Dr. Chaudhary began calling the students one by one. It seemed like eternity before he called my name, “Geeta Gupta.” I stood up from my seat with full confidence and walked to the front of the class and stood beside the teacher’s table facing everyone. I glanced at Amish. Suddenly a disturbing thought crossed my mind. What if he performs well? He will get all the praise. I silently scolded myself for distracting my thoughts, but my eyes kept on moving towards Amish all through my speech. “I feel that when we say Equal representation, we should mean it. Everyone should be treated equally and no person or community should be favoured. I agree that reserved seats in jobs and schools were created was a really good step taken at the time of Independence. It was introduced to help the backward come forth and play a role in the development of the country and therefore, in their own development. But I guess people have forgotten that it has been more than 60 years since we became an independent and a federal country. All the citizens of the country now enjoy equal resources. So what is the need of reservations? Instead of trying to help those who aren’t interested in studies, the deserving and capable students should be helped to grow more and reach new heights, irrespective of caste, gender, and religion.”
I thanked my audience for listening me to the end and glanced to my left at Chaudhary sir who was smiling. I walked back to my seat very pleased with myself.
He walked with clumsy steps to the front of the class. Sir nodded at him with his ever-encouraging smile. Amish smiled back and turned towards the class. The look on his face made me laugh at myself. I was afraid of him? But then a sudden change came over his face. He breathed deeply and smiled, “Federalism does means power sharing between different levels of government, between different organs of the government, and between the government and the citizens. But it is more than just equal distribution of power. You all know that India is a federal country. But isn’t Jammu and Kashmir a special state? Hasn’t it been given a special status? Well, does this change India from being a federal country? No. There are some exceptions to fair and equal distribution. And of course there is the aspect of Justice. Everyone cannot be treated equally. The less-developed states such as Bihar have to be given special status. The less peaceful states like J & K have to be given special status. They will lag behind the country like a liability if they are not given extra resources and help from the centre. Thus, I sincerely feel that there are some who really need a little help to achieve self-confidence and self-respect.”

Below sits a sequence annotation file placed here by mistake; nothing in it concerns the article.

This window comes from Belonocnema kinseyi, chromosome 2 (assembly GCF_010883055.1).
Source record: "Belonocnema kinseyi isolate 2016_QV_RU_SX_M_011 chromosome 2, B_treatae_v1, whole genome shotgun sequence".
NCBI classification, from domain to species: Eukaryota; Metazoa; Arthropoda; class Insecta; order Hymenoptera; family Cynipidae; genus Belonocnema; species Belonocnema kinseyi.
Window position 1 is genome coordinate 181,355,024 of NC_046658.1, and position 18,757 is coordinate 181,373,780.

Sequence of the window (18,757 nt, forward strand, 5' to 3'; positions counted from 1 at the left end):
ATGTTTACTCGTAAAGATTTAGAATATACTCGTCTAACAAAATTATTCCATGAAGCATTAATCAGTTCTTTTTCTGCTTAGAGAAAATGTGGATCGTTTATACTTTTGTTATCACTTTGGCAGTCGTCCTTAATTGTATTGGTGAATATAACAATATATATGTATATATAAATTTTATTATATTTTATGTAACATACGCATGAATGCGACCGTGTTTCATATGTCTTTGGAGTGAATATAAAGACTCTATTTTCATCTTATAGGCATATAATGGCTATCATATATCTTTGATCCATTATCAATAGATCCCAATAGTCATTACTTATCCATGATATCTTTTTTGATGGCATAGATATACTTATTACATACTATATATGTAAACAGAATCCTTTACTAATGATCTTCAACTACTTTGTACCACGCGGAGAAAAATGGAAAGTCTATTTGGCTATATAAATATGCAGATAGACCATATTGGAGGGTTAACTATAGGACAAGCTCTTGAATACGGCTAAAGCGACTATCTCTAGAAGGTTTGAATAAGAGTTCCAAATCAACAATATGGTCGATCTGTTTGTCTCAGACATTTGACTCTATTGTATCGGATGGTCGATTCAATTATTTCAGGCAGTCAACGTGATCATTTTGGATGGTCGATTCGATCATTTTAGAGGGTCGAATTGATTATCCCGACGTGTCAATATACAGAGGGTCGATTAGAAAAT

After the debate was over, Dr. Chaudhary got up. I straightened up. Yes! Come on. Say that I was the best. Say that you really loved my speech. As he addressed the class, I sat with my fingers crossed and with bated breath. “You all have performed really well. But there are a few students like Geeta and Amish who have presented their views really effectively and have helped us look at the world through their point of view.” I smiled as he said my name but then … Amish?
He continued, “I really wish to appreciate the two of you. Very well done Geeta. You are truly a smart young girl.” He beamed at me. Aha! Finally you realised. I smiled back but deep down I was wishing, Go on. Praise me more! But he turned towards His Lordship, “And Amish my boy, you are working really hard and sincerely following my advices. I am so proud of you. You are genuinely working towards achieving great heights. I am very happy for you for you have improved so much. You are a wonderful student. You will shine out brightly, I promise you. Always keep trying and have faith in yourself.”
That was it. That was the end of my patience. Maybe what I was going to do was rude, but I didn’t care. He was being unfair. I couldn’t stand it anymore, “Excuse me? What is the meaning of all this? You said that we both performed equally well, didn’t you? And here you are, going on and on and on praising this idiot! And Very well done is all you have to say to me? I would really like to tell you that you are the most biased and unjust teacher ever.” I felt that I was shouting, but I couldn’t help it. “And you Amish. What’s your problem? You know what, you are the biggest idiot of this class. You don’t deserve this favouritism.”